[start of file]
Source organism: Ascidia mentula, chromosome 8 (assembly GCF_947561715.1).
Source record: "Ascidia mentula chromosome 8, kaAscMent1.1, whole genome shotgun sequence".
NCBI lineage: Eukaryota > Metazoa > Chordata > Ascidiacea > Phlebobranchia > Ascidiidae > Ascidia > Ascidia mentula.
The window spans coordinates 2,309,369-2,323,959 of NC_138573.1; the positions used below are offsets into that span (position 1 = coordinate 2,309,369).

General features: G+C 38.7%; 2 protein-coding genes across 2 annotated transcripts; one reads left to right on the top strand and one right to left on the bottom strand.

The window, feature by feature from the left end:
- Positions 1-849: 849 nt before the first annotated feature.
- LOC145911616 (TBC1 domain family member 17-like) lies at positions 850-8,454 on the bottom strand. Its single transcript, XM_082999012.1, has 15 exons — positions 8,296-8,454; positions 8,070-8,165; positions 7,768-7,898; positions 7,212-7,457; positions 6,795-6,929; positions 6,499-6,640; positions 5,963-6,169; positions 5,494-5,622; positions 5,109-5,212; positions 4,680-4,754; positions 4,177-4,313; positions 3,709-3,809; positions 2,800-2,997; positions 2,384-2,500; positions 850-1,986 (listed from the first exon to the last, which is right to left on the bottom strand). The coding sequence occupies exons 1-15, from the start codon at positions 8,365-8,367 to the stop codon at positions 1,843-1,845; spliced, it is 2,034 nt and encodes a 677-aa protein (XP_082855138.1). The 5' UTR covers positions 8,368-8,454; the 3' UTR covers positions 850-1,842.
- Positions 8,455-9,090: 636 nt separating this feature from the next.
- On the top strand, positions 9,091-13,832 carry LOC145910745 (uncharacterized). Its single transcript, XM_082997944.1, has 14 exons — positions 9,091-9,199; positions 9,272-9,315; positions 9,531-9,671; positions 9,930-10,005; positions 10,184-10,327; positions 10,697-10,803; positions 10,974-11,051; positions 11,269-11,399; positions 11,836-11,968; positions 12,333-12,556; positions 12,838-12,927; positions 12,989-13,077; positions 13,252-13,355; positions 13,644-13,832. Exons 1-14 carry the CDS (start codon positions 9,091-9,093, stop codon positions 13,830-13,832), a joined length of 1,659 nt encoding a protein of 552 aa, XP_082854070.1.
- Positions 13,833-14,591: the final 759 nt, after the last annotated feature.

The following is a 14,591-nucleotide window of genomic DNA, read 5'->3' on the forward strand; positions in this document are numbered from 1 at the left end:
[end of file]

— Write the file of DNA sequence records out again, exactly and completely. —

Source organism: Ascidia mentula, chromosome 8 (assembly GCF_947561715.1).
Source record: "Ascidia mentula chromosome 8, kaAscMent1.1, whole genome shotgun sequence".
NCBI lineage: Eukaryota > Metazoa > Chordata > Ascidiacea > Phlebobranchia > Ascidiidae > Ascidia > Ascidia mentula.
The window spans coordinates 2,309,369-2,323,959 of NC_138573.1; the positions used below are offsets into that span (position 1 = coordinate 2,309,369).

General features: G+C 38.7%; 2 protein-coding genes across 2 annotated transcripts; one reads left to right on the top strand and one right to left on the bottom strand.

The window, feature by feature from the left end:
- Positions 1-849: 849 nt before the first annotated feature.
- LOC145911616 (TBC1 domain family member 17-like) lies at positions 850-8,454 on the bottom strand. Its single transcript, XM_082999012.1, has 15 exons — positions 8,296-8,454; positions 8,070-8,165; positions 7,768-7,898; positions 7,212-7,457; positions 6,795-6,929; positions 6,499-6,640; positions 5,963-6,169; positions 5,494-5,622; positions 5,109-5,212; positions 4,680-4,754; positions 4,177-4,313; positions 3,709-3,809; positions 2,800-2,997; positions 2,384-2,500; positions 850-1,986 (listed from the first exon to the last, which is right to left on the bottom strand). The coding sequence occupies exons 1-15, from the start codon at positions 8,365-8,367 to the stop codon at positions 1,843-1,845; spliced, it is 2,034 nt and encodes a 677-aa protein (XP_082855138.1). The 5' UTR covers positions 8,368-8,454; the 3' UTR covers positions 850-1,842.
- Positions 8,455-9,090: 636 nt separating this feature from the next.
- On the top strand, positions 9,091-13,832 carry LOC145910745 (uncharacterized). Its single transcript, XM_082997944.1, has 14 exons — positions 9,091-9,199; positions 9,272-9,315; positions 9,531-9,671; positions 9,930-10,005; positions 10,184-10,327; positions 10,697-10,803; positions 10,974-11,051; positions 11,269-11,399; positions 11,836-11,968; positions 12,333-12,556; positions 12,838-12,927; positions 12,989-13,077; positions 13,252-13,355; positions 13,644-13,832. Exons 1-14 carry the CDS (start codon positions 9,091-9,093, stop codon positions 13,830-13,832), a joined length of 1,659 nt encoding a protein of 552 aa, XP_082854070.1.
- Positions 13,833-14,591: the final 759 nt, after the last annotated feature.

The following is a 14,591-nucleotide window of genomic DNA, read 5'->3' on the forward strand; positions in this document are numbered from 1 at the left end: